Federally chartered program trains responders, hospital workers on WMD responseThe class covers incidents where chemical, biological, radiological, nuclear or explosive weapons have resulted in mass casualties
By Deborah Sayer
The Portland Press Herald
ANNISTON, Ala. — Hospital workers Sandy Miller and Hub Giehll were decked out in hazmat suits and working to decontaminate 50 victims of a chlorine spill when the hospital intercom announced an in-house bomb threat.
Moments later the power and water supply was cut, leaving them in the dark and with no clean drinking water, septic system or means to treat their patients.
Just across the hall, their co-workers Norman Cote and Don Gaudette scrambled to provide a solution. As the hospital's safety manager/officers, they were responsible to restore utilities, technical support — and order.
It had been a hectic morning at the hospital, marked by bizarre events including an attempted infant abduction and a hostage situation on the premises. Just before the power failed, the hospital was bracing for a huge influx of patients — victims of a nearby train derailment and a group of 25 individuals who had been stricken with symptoms of chicken pox.
Adding to the chaos, a flip of the switch to the hospital's back-up generators revealed that they were not operational.
These scenarios may not reflect a typical day at most hospitals. But what if it did?
That's a question Southern Maine Medical Center directors pondered recently before opting to dispatch a team of hospital staffers to a one-week emergency preparedness training session headed and funded by the U.S. Department of Homeland Security's Federal Emergency Management Agency.
Attending were Cote, the hospital's safety officer/manager; Giehll, an emergency room assistant; Gaudette, a master plumber; Miller, an occupational health assistant, and Brian Amadei, a surgical technician.
The course trains first responders, like police and firefighters, and first receivers, like hospital professionals, in advanced disaster preparedness and follow-up care. The program was founded in 1998 to better equip emergency care workers to handle situations related to acts of terrorism or natural disasters.
Using the Noble Training Center in Anniston, Ala., as its base of operations, the class is the only federally chartered training program in the nation to offer instruction in responding to weapons of mass destruction or incidents where chemical, biological, radiological, nuclear or explosive weapons have resulted in mass casualties. Handling pandemic illnesses and industrial accidents also is covered.
The fully operational, high- security simulation hospital, features a dormitory and cafeteria for attendees, who must undergo stringent security checks before being cleared to attend.
The crew joined 60 other health care professionals for a five-day intensive that included several hours of class time, followed by some practical, on-the-job training. Participants were placed in various departments within the virtual hospital complex. The objective was to reveal how they might respond to a number of unusual events in a familiar setting.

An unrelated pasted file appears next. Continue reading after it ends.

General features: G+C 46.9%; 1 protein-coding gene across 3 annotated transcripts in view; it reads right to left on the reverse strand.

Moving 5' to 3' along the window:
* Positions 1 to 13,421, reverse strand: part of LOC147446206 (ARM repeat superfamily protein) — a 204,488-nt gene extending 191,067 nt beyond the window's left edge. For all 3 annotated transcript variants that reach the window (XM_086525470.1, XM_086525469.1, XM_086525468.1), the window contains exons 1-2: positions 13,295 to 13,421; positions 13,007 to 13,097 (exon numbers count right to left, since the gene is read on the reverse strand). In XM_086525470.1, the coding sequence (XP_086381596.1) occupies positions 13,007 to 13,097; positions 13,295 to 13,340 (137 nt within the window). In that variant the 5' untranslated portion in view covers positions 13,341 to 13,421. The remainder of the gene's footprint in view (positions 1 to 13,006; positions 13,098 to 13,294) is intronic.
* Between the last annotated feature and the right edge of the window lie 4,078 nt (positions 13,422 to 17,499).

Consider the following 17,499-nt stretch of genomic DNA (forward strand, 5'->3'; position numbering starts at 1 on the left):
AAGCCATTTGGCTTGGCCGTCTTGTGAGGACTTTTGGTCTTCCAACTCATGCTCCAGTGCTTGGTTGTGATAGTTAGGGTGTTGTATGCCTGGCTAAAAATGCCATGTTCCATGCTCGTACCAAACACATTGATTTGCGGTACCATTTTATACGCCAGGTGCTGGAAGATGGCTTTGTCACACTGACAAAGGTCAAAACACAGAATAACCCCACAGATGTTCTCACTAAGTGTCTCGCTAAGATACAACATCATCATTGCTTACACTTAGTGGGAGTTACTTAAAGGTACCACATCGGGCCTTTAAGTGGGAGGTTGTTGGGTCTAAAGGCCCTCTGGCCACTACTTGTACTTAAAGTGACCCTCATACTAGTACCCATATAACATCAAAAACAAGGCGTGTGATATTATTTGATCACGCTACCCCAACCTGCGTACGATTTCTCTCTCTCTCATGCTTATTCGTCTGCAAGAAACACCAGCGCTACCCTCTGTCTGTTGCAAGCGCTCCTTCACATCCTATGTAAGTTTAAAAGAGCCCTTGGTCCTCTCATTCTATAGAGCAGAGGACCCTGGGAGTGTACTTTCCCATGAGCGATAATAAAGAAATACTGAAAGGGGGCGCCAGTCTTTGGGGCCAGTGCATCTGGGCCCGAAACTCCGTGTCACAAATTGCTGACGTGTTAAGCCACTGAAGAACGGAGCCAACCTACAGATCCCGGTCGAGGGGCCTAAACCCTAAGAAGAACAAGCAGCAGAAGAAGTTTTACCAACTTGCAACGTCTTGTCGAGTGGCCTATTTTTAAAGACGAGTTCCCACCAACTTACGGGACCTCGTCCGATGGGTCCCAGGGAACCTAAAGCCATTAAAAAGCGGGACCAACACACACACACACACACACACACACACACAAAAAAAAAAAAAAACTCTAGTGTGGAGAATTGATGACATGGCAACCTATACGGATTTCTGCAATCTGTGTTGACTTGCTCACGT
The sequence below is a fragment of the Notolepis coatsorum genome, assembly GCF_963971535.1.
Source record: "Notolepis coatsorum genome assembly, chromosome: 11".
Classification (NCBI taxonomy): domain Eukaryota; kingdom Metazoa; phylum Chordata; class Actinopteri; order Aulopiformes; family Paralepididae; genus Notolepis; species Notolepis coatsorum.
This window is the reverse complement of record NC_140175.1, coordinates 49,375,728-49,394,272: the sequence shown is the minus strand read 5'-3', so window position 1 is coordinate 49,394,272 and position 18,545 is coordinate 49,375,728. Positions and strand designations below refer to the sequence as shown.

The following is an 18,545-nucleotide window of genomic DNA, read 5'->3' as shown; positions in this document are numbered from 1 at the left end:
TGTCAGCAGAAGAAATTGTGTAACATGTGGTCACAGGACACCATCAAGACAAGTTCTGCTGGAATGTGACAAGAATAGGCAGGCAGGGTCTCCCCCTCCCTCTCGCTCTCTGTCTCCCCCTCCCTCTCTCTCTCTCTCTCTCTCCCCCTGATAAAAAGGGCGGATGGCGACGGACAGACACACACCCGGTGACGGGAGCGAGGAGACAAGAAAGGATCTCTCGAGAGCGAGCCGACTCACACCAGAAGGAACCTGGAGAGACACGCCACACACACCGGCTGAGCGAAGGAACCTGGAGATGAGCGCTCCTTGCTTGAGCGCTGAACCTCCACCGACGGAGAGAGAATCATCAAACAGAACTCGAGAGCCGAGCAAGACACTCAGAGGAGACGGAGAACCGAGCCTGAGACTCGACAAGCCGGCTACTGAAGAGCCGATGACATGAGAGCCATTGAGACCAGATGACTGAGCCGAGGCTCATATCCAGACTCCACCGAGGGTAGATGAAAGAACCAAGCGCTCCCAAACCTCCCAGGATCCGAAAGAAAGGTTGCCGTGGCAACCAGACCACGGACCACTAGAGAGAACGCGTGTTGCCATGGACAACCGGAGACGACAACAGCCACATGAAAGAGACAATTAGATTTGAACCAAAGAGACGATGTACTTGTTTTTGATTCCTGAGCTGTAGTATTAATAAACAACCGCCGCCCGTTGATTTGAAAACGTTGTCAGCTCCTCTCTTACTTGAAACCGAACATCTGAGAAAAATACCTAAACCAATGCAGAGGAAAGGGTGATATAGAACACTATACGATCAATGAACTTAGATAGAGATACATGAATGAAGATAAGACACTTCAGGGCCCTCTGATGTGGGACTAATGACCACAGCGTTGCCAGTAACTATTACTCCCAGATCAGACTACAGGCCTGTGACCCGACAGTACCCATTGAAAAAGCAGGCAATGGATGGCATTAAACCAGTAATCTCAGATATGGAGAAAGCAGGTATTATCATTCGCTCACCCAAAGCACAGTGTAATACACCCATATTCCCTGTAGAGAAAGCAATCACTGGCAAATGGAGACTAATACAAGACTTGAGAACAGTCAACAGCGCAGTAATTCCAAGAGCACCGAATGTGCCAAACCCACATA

Cote said he valued the experience as an opportunity to explore worst-case scenarios in real time and in a way that training at home would not afford. At SMMC, he is the instructor for safety training drills. In Anniston, he became the student.
''I'll be honest. I was overwhelmed,'' said Cote. ''They threw multiple disasters at us to see how we would troubleshoot and resolve a variety of situations that could go wrong in a hospital. But we worked as one team to get through those events and that's really what it is all about.''
Miller said the exercises ''reinforced that teamwork and effective communication are the key'' in effectively responding to the needs of others. Each person knowing their role and reporting to one main point person, who directs the flow, helps to avert chaos and bring a quicker resolve.
Giehll, a five-year emergency room technician, said he walked away from the experience with the awareness that ''we weren't as knowledgeable as we thought.''
''This training is advanced and supplied us with a lot of different scenarios to learn from,'' said Giehll. ''They threw every kind of wrench into the works to try to rattle us to see how we'd react. They even had (surveillance) camera set up to record how long it took us to respond and how we responded. It was pretty intense.''
Shannon Arledge, FEMA's CDP public affairs specialist, said that is the point.
''Health care professionals, who are dedicated to saving lives and responding to emergencies, need to stay involved with the art of preparedness,'' said Arledge.
''We are constantly ensuring that the classes we teach are relevant to the emergencies of today. Much of the training is based on responding (to catastrophic situations) involving mass casualties. A hospital staff needs to know how to effectively operate under those conditions.''
In summing it all up, Giehll said, ''Living in Biddeford, we're not likely to have a terrorist attack but we do have a train that runs behind the hospital and tractor-trailers trucking chemicals up the turnpike every day. This training makes you think outside the box. If any of those incidents were to happen tomorrow, my confidence level would by there. I wouldn't hesitate to respond.''
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